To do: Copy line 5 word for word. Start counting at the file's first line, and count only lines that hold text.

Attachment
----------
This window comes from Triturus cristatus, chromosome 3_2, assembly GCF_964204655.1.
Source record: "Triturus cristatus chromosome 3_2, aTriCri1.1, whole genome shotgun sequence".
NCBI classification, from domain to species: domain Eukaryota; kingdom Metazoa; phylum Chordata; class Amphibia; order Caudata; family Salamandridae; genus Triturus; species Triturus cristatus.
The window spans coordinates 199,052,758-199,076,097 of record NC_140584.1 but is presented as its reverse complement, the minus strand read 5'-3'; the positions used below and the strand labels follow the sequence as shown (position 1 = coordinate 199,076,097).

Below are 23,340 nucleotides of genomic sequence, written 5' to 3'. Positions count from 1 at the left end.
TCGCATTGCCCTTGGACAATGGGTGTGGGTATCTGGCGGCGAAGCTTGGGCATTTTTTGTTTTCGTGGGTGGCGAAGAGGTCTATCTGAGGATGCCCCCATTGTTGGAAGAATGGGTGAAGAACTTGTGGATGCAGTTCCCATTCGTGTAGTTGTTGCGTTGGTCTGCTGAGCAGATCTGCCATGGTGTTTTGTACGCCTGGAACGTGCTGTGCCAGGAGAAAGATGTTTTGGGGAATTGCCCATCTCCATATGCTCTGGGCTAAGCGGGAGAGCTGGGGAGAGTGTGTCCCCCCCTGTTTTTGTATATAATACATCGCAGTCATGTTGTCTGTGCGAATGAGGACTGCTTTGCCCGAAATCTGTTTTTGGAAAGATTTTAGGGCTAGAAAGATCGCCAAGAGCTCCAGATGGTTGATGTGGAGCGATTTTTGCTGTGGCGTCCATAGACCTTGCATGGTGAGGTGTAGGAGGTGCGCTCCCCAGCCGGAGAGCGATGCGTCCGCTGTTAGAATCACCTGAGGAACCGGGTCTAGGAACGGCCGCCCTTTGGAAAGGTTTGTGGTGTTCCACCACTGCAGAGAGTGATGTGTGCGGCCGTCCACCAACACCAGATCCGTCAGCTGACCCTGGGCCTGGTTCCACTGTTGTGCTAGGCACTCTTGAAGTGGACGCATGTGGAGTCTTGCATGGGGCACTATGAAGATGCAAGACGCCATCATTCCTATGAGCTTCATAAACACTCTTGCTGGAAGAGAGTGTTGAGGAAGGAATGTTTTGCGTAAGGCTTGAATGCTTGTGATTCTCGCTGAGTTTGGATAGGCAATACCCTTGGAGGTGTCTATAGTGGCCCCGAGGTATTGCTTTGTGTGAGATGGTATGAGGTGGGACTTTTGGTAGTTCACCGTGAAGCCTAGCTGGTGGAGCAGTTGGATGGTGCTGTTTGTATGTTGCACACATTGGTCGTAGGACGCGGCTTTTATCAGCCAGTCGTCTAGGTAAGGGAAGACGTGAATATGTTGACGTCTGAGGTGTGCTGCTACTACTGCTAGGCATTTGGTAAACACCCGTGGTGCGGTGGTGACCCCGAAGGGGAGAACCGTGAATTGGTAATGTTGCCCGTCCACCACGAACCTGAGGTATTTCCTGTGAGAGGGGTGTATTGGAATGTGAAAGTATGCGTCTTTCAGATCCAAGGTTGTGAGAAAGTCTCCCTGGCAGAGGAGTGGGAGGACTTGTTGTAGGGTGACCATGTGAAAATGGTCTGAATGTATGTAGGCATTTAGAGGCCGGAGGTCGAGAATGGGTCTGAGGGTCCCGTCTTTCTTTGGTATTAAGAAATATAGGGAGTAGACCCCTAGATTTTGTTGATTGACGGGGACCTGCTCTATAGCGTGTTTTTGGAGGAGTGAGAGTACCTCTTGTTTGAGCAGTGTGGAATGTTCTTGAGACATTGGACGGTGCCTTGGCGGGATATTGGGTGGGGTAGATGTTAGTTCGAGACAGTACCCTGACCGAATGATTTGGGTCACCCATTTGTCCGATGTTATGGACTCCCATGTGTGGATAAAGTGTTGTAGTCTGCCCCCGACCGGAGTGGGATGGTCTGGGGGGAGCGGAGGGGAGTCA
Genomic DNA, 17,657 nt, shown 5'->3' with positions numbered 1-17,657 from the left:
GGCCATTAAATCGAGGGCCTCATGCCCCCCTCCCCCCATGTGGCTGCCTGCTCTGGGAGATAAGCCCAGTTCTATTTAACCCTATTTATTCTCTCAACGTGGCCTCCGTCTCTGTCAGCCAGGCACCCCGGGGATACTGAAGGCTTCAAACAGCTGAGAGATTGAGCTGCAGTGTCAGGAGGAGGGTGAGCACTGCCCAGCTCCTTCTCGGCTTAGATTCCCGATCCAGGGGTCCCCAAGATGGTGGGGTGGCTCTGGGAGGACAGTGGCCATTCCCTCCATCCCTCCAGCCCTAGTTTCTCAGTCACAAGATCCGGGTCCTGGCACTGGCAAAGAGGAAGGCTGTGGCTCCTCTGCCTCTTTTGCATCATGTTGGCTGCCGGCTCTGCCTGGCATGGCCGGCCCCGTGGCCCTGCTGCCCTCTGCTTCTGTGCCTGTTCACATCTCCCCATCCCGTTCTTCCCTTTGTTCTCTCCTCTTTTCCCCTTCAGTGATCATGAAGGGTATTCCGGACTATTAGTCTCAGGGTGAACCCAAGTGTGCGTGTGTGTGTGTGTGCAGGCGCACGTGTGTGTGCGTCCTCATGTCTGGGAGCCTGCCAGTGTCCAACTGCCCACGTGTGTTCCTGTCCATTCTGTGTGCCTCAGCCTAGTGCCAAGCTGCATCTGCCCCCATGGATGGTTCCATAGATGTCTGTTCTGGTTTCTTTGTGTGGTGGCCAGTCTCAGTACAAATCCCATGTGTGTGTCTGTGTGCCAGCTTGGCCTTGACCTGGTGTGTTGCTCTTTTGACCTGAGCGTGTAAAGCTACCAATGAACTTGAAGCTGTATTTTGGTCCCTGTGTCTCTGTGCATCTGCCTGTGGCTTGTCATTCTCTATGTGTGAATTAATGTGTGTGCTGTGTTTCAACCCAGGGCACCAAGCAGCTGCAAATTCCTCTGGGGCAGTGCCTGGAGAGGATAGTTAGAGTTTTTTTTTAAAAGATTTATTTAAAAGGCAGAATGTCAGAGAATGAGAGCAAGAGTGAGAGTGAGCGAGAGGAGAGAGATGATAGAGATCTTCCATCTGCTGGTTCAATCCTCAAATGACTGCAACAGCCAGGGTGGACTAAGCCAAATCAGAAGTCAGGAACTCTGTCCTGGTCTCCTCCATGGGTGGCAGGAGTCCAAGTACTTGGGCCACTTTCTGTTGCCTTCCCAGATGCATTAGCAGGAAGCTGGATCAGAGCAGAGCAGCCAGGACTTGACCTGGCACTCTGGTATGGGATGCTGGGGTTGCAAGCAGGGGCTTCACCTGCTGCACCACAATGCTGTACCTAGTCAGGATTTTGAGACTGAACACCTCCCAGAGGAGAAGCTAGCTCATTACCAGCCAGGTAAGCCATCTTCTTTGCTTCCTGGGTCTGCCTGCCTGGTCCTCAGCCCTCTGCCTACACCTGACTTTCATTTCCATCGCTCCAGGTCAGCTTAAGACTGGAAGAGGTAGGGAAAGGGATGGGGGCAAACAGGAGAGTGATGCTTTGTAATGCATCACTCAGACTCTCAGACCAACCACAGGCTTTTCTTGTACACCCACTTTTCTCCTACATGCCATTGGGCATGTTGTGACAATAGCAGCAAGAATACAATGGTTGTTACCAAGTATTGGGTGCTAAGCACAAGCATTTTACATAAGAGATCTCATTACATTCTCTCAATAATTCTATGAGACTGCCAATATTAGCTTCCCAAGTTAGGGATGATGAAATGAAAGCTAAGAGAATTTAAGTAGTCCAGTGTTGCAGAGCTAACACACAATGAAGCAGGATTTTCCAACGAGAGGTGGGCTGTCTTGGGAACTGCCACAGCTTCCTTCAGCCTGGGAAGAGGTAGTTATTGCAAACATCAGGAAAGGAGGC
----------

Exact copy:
Below are 23,340 nucleotides of genomic sequence, written 5' to 3'. Positions count from 1 at the left end.